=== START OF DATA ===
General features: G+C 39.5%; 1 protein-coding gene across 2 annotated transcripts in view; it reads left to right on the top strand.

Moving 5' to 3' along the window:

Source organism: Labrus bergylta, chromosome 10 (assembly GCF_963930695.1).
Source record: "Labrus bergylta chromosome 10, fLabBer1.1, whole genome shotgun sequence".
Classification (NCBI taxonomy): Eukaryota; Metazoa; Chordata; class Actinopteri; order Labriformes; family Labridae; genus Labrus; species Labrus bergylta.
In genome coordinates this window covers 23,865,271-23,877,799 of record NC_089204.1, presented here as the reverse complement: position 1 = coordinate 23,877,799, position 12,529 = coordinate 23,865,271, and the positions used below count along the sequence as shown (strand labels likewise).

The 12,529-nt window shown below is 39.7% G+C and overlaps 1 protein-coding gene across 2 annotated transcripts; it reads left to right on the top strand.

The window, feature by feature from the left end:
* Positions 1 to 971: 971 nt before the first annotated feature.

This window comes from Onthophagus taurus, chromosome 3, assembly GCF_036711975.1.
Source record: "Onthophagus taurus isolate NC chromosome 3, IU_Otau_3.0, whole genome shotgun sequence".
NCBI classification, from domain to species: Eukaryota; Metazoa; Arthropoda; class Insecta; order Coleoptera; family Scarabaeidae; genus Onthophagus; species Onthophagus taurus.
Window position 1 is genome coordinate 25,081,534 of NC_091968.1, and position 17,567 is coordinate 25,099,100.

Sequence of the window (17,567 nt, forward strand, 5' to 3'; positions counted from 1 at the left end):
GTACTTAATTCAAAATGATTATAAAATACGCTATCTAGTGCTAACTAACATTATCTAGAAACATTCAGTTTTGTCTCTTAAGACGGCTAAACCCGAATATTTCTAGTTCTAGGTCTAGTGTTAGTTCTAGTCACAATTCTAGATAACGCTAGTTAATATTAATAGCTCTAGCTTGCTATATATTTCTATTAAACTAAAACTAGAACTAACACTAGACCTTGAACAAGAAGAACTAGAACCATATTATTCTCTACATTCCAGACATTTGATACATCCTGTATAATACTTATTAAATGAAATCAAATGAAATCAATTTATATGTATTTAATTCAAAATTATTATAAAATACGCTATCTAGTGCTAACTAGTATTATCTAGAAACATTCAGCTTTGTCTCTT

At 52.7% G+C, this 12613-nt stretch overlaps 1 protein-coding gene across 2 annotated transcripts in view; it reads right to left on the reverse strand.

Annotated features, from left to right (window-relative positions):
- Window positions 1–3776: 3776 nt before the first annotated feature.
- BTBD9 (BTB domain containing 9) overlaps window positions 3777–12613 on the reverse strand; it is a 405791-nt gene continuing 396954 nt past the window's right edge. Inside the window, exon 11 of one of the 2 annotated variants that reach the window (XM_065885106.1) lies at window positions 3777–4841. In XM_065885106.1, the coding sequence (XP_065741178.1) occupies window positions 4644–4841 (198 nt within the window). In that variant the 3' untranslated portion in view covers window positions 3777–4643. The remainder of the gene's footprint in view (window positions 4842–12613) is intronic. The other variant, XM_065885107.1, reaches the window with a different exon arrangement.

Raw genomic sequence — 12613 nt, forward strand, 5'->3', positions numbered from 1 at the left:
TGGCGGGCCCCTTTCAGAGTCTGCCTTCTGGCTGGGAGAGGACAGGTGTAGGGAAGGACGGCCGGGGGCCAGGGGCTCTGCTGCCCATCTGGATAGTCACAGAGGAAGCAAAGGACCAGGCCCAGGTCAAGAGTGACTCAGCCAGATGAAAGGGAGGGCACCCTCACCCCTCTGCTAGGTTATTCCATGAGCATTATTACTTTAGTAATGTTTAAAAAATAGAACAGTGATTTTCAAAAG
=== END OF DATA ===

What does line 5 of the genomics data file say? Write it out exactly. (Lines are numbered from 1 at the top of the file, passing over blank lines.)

Classification (NCBI taxonomy): Eukaryota; Metazoa; Chordata; class Actinopteri; order Labriformes; family Labridae; genus Labrus; species Labrus bergylta.